Nebraska lawmakers pursue preemption measure, guns in bars

Nebraska state Sen. Laura Ebke is pushing a bill through the legislature that would strike down local gun laws. (Photo: Unicameral Information Office)

Nebraska state Sen. Laura Ebke is pushing a bill through the legislature that would strike down local gun laws. (Photo: Unicameral Information Office)

Bills introduced into the state legislature could soon prohibit cities and towns in Nebraska from having local firearms laws while allowing concealed carry in restaurants that serve alcohol.

Proposal sponsors argue that by eliminating the current patchwork of gun laws in place across Nebraska and replacing them with the standardized state code on firearms, it will create much-needed uniformity.

“A family leaving their simple Nebraska community in the fall to travel to an event in Lincoln or Omaha should not have to wonder whether a hunting firearm which is transported in their vehicle is in violation of the law of their community of destination or those they travel through,” said Sen. Laura Ebke, the bill’s sponsor to the Legislature’s Judiciary Committee Thursday.

Ebke’s measure, LB 289, would prohibit regulation of guns, ammunition and firearms accessories by cities and villages in Nebraska. This preemption measure would allow those impacted by such a local ordinance found in excess of state law to file a civil suit that would allow them to recover damages, court costs, and attorney’s fees at a 400 percent rate. However, language in the 17-page bill would still allow local communities to enact and enforce prohibitions on firearm discharges.

A separate bill, LB 635, sponsored by Sen. Tommy Garrett would clarify that concealed handgun permit holders may possess firearms in restaurants that serve alcohol. Currently, concealed carry is banned in establishments that derive over one-half of their total income from the sale of liquor.

National gun control groups to include former New York Mayor Michael Bloomberg’s Everytown for Gun Safety and Moms Demand Action are stumping to oppose both measures.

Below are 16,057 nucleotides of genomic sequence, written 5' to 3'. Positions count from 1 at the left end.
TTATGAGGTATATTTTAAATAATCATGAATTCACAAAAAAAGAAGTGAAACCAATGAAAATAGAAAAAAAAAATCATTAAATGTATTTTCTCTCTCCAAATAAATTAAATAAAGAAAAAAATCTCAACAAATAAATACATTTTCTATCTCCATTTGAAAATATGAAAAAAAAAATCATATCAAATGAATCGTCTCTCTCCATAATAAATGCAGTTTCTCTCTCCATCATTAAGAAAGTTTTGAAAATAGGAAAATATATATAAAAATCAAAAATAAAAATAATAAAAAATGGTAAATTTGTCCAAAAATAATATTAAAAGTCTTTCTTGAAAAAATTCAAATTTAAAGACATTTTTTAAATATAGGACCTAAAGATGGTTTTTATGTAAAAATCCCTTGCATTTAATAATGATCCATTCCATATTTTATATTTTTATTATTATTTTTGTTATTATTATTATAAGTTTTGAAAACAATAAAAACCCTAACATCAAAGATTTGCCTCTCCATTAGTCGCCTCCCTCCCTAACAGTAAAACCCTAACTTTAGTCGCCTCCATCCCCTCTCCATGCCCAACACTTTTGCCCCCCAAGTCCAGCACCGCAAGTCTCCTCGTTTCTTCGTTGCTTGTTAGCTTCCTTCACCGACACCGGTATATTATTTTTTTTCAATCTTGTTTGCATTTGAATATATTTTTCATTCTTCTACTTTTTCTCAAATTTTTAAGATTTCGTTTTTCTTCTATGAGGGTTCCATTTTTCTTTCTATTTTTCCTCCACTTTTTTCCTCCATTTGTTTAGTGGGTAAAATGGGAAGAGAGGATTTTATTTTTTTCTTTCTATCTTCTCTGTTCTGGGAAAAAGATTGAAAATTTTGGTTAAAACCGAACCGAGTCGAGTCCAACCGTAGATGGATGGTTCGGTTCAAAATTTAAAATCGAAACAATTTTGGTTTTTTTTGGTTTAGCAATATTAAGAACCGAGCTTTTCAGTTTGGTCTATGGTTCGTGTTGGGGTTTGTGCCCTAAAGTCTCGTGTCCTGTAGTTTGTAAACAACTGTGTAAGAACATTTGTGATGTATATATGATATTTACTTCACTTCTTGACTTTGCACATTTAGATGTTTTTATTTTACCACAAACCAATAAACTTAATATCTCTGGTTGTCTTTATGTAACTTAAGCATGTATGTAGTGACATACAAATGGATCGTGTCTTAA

“LB289 is a direct attack on the local leaders like mayors and police chiefs who are doing everything to protect our families and communities from gun violence,” said Jan Hobbs, with the Nebraska chapter of Moms Demand Action, in a statement. “Even worse, taxpayers would foot the bill for costly lawsuits, as local governments would be forced to pay outrageous fees to the gun lobby’s trial lawyers.”

In testimony delivered against LB 635 Thursday, the Moms group cited a 16-year-old survey where 93 percent of those polled think people should not be allowed to bring guns into bars.

In recent years both preemption bills and those allowing guns in bars have been easy sells in state legislatures from coast to coast.

Last year, Pennsylvania, Kansas and Arizona lawmakers gave their seal of approval on proposals to strip towns of the ability to create local gun policy in excess of state laws. In many cases this led to quick, if reluctant, repeal of overreaching ordinances in an effort to forestall costly lawsuits.

The subject of guns in bars has proven more controversial on its face but were still popular enough to earn the signature of governors in South Carolina, Georgia and Louisiana in 2014

Some states have actually seen a decline in crime since allowing legally owned guns in bars. In Virginia, in the first year where concealed carry holders were allowed in establishments that served alcohol, the number of major crimes involving firearms at bars and restaurants declined by over 5 percent.

The Nebraska Judiciary Committee is expected to take action on both measures in coming days. The 49-seat single chamber legislature is nonpartisan.

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